Michael Kleven, Producer Director
who live today on the land that reaches for Russia,
will go down in history for keeping in memory stories that change history.
Sandra Kleven, Producer
Michael Kleven, Director
The work of discovery to be done in making “Jumping Russian Rope” will push back the date of contact between Russians and the Natives of Alaska. It will establish an earlier date for Russian explorers achieving landfall on the North American continent. It will do this through an examination of language and stories. There are no obvious remnants of early Russian contact in Hooper Bay, Alaska. Not like other villages of the Yukon-Kuskokwim Delta, with Russian names and customs; where churches , with their unmistakable onion dome, mark the early influence of Russia. There is none of this in Hooper Bay.
In the Bering Sea village of Hooper Bay, Alaska references to long ago Russians surface naturally in conversation. Historians have not recorded this story, but the people in Hooper Bay remember – through oral history – long distant contact with Russian traders and minors. They also believe they are part Russian. When an early teacher arrived in 1917, he made notes in his journal about the pale complexion of the people he found there.
Neva Rivers gave the first clue to this hidden history. She was born in the Village of Hooper Bay in 1920. When she was about ten, she and her sister were playing at home, mimicking the English speaking teachers. Bored with this, they asked their father how to speak Russian. He said, “You are speaking Russian.” He pointed out the many common items around them that carried Russian names.
Throughout the Y-K Delta (an area as large as the state of Oregon), where 95% of the population is Yup’ik Eskimo, Russian words are still used for sugar, flour, table, book, and other items introduced through trade. As many as three hundred “loan words” from the Russian are listed in the Yup’ik dictionary. Loan words have been dredged from the vocabulary of Kuskokwim River villages – the obvious place to find embedded Russian words, as they are all Orthodox villages. The words to be found in Hooper Bay are older because they did not come from contact with Orthodox priests; they came from the traders who brought the goods. In 2006, the year before her death, the Russian/Alaskan anthropologist, Lydia Black, looked at a list of words Neva Rivers produced and, while many could not be identified, Black said, “You have a few gems here. Some of these are archaic Russian.”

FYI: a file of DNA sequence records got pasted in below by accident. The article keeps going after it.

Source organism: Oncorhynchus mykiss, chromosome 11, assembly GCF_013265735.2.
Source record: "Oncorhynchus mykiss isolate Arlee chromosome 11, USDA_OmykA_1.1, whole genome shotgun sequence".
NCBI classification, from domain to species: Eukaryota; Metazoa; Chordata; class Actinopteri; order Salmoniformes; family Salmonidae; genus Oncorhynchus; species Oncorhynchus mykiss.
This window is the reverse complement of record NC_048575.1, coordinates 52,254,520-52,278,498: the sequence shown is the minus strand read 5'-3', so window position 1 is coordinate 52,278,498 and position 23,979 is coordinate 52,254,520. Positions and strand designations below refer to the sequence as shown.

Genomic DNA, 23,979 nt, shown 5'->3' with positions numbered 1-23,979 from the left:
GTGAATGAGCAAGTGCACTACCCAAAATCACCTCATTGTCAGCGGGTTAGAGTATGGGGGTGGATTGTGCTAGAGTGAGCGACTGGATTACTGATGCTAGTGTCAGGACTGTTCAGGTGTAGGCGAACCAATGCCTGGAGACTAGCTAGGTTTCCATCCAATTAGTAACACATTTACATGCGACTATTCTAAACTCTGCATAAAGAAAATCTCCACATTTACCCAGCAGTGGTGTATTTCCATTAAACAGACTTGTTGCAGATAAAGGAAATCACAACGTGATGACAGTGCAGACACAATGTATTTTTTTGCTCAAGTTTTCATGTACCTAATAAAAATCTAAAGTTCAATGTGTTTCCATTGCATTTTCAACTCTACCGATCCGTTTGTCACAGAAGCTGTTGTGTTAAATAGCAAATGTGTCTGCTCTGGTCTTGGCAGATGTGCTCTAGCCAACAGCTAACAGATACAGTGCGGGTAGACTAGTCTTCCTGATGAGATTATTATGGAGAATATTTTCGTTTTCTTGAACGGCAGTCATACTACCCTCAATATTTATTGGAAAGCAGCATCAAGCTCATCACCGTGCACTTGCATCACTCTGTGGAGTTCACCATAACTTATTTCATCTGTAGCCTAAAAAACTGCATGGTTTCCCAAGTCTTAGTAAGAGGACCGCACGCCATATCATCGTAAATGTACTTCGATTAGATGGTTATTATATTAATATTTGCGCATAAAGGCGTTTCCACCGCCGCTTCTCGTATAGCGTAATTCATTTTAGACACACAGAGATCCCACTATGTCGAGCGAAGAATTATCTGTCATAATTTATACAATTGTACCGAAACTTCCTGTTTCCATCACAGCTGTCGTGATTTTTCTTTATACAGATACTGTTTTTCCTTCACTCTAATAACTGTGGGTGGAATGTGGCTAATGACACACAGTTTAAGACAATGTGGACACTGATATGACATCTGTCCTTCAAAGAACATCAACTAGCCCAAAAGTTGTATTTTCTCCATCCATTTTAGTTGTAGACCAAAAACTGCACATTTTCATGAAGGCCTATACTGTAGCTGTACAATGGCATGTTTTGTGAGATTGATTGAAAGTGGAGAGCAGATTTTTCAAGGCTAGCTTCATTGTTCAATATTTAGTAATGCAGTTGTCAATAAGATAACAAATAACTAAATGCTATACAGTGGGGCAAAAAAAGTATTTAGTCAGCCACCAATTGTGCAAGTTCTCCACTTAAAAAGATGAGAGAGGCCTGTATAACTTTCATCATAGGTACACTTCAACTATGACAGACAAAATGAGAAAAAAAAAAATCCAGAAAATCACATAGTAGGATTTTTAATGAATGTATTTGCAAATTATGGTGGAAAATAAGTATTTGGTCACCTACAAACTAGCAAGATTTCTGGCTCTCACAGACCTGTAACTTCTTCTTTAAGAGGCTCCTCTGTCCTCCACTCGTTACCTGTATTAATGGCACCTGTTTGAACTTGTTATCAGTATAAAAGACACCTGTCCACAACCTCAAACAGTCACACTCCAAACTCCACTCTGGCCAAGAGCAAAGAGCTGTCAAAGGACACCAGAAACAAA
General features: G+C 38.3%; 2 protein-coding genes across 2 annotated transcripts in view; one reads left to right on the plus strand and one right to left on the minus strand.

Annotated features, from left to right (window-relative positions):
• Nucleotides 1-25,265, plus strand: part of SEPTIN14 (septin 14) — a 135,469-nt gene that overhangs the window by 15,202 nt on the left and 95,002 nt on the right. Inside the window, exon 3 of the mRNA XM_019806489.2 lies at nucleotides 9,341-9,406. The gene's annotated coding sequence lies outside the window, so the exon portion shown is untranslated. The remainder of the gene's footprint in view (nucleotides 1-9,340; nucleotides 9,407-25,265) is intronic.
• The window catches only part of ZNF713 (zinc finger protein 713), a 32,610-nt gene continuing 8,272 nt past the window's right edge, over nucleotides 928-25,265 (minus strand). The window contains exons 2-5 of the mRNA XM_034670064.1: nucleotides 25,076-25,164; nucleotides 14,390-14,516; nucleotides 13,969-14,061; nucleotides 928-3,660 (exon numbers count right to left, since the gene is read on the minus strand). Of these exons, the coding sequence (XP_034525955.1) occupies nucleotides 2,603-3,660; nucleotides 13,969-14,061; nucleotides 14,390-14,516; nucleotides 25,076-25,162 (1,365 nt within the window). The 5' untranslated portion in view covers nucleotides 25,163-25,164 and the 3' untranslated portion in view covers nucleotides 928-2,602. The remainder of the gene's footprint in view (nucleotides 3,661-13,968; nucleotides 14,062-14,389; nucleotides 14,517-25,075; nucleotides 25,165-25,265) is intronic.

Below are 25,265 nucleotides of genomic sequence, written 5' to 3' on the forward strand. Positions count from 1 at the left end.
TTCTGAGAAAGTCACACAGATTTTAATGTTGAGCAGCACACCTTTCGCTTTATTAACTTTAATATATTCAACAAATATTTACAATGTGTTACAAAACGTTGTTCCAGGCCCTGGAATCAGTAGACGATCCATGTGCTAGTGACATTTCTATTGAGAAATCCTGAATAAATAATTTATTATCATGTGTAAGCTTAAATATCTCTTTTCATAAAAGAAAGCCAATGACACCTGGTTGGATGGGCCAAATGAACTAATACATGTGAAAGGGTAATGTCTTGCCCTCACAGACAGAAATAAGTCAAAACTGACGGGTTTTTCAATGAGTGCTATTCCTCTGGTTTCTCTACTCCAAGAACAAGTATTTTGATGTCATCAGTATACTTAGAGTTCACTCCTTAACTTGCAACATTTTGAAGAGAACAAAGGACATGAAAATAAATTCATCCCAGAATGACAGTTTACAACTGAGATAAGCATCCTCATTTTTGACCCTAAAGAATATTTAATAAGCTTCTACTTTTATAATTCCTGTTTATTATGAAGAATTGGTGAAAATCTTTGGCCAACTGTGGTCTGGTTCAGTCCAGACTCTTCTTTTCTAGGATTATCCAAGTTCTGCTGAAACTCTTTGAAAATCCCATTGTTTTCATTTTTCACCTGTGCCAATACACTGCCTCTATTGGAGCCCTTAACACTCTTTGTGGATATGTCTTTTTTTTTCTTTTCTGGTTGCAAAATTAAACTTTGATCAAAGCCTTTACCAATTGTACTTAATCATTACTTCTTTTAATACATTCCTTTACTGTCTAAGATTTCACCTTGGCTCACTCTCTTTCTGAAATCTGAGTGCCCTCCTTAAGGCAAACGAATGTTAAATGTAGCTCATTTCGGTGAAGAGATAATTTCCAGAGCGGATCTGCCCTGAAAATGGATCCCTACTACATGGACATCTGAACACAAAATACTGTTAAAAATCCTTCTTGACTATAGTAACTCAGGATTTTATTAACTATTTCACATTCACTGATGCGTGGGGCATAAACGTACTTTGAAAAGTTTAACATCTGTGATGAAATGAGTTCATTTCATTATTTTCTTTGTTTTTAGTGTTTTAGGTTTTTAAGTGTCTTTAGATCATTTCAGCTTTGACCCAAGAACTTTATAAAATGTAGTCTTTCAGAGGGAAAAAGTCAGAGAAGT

Archaic Russian words could establish an earlier date of
first contact with Russia. This would
change known history in the same way as the discovery of early Viking
settlements on the other side of the North American. Undocumented contact for trade and tribute
may have occurred in the period after 1648, the date that marks Simeon
Dezhnev’s transit of the Bering Strait – the first, historically. Dezhnev sailed south from the Arctic Ocean,
through the straight and settled on Russia’s Anadyr River – due west of what is
now Hooper Bay. The discovery in spoken
Yup’ik of phrases, poems or songs of Russian origin will provide a linguistic
carbon dating – an approach never taken before in attempting historical
Long ago the children in Hooper Bay jumped rope to “songs.” Neva Rivers remembers the words. Did the one who brought manufactured rope also bring the songs the children chanted? Jump rope jingles. Russian linguists are set now to examine the songs for remnants of Russian.
The dance, the subsistence activities will ground the inquiry in the life of the people. DNA testing can validate the people’s claim that they are part Russian. This project will explore the language and the stories, the search for the wreck, recording all activities in high quality digital video and sound, to produce a documentary film.